Question: I was a rod buster for 16 years but I blew out my back and now I am an inspector. We always put a #4 horizontal bar at the top (and centered between the forms) of every stem wall, step, and curb, within 2 inches of the edge/face of the concrete. I am now in a different area of the state and I routinely run into residential post-tensioned slabs on ground that rarely have a horizontal bar at the top of a stem wall or the step from the main house into the garage. Does the strength the p-t provides make it so that a horizontal bar is not needed at the top of the stem wall?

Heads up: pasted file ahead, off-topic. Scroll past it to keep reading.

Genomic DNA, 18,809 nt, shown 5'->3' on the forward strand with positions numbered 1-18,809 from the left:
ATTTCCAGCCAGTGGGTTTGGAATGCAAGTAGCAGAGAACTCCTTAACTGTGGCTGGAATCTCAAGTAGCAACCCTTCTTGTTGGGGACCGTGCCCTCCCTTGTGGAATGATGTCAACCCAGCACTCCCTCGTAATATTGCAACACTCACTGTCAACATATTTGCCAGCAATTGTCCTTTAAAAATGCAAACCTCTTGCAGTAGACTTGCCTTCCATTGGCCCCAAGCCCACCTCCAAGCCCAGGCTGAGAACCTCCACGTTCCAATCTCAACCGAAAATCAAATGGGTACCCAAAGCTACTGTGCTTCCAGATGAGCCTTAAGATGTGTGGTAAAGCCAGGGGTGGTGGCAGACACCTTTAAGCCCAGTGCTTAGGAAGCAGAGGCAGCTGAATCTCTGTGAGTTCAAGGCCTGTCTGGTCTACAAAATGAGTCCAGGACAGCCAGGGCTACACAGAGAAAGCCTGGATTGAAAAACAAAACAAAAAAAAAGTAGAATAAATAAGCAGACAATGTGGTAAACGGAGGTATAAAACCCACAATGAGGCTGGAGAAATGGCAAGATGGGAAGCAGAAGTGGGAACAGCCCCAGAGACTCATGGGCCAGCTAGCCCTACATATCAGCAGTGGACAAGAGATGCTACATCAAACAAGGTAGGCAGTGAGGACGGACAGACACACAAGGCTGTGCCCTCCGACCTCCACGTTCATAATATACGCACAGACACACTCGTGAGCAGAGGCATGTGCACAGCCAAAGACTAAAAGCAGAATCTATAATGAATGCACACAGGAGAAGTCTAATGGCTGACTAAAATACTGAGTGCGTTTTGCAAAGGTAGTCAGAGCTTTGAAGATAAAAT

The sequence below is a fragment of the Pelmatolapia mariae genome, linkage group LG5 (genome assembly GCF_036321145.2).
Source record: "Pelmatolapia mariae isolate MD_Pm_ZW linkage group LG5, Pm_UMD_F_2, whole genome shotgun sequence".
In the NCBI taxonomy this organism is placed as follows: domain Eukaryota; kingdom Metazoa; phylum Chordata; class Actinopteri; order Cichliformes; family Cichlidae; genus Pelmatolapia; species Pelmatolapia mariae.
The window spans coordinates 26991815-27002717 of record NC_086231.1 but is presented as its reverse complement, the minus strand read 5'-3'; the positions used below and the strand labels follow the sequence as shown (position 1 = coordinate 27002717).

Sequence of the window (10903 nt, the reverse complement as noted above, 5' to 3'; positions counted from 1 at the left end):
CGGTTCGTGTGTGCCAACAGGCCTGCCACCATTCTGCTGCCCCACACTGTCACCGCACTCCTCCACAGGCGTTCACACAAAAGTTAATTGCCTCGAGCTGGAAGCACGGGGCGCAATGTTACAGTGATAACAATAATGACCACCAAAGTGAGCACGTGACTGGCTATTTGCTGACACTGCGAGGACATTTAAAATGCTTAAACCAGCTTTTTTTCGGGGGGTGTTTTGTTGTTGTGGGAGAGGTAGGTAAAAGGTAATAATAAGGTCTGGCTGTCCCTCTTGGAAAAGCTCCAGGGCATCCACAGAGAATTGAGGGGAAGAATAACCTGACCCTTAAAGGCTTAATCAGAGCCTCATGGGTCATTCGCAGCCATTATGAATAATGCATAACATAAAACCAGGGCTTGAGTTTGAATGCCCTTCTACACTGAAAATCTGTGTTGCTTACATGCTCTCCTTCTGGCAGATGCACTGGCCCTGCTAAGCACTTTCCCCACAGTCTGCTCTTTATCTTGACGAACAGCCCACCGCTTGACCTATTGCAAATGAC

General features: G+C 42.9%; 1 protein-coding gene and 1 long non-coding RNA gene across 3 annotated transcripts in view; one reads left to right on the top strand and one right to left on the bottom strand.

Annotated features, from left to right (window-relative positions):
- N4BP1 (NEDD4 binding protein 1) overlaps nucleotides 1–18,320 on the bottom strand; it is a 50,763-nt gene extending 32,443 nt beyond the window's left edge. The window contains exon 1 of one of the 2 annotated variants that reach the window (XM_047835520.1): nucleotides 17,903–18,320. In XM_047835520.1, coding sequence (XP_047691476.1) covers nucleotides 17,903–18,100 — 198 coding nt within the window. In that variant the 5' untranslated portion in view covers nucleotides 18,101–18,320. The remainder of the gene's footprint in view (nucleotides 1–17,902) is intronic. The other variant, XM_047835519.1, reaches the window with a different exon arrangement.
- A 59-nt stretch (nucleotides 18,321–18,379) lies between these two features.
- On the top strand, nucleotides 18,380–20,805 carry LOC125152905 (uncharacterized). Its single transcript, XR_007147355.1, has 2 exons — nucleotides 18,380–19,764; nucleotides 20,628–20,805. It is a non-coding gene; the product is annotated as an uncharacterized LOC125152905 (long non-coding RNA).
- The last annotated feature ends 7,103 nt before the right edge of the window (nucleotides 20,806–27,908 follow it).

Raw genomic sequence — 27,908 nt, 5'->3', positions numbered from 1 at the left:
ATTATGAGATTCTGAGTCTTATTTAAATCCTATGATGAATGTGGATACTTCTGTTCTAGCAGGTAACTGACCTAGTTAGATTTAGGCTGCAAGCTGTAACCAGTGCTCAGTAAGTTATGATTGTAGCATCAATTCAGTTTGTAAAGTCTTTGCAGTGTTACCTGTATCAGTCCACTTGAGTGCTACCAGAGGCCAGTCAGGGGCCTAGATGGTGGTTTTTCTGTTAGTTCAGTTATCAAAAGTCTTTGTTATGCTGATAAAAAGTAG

Answer: First, the building design professional has the final say on an issue of this sort. As an inspector, your responsibility is to assure that the steel is positioned as shown in the contract documents, which includes all plans and shop drawings. However, we can tell you that the IRC, which governs most residential construction in the U.S., in Section R404.1, Concrete and masonry foundation walls, says that foundation walls shall be constructed in accordance with ACI 332, Residential Code Requirements for Structural Concrete. In ACI 332, Section 8.2.8 discusses horizontal reinforcement for both plain and reinforced concrete foundation walls. Remember that “plain” concrete, sometimes called “unreinforced” doesn’t mean that there’s no reinforcing steel, only that the steel strength is not relied upon in the design. The steel is there to hold any cracks together. ACI 332 states that, “For all wall heights, a minimum of one horizontal bar shall be located within the top 24 inches and a minimum of one in the bottom 24 inches.” It further states that for any area of the country where earthquakes are likely, “Two #4 horizontal bars shall be located in the upper 12 inches of the wall.” Post tensioning reinforcement in the slab has no effect on the design of the stem wall.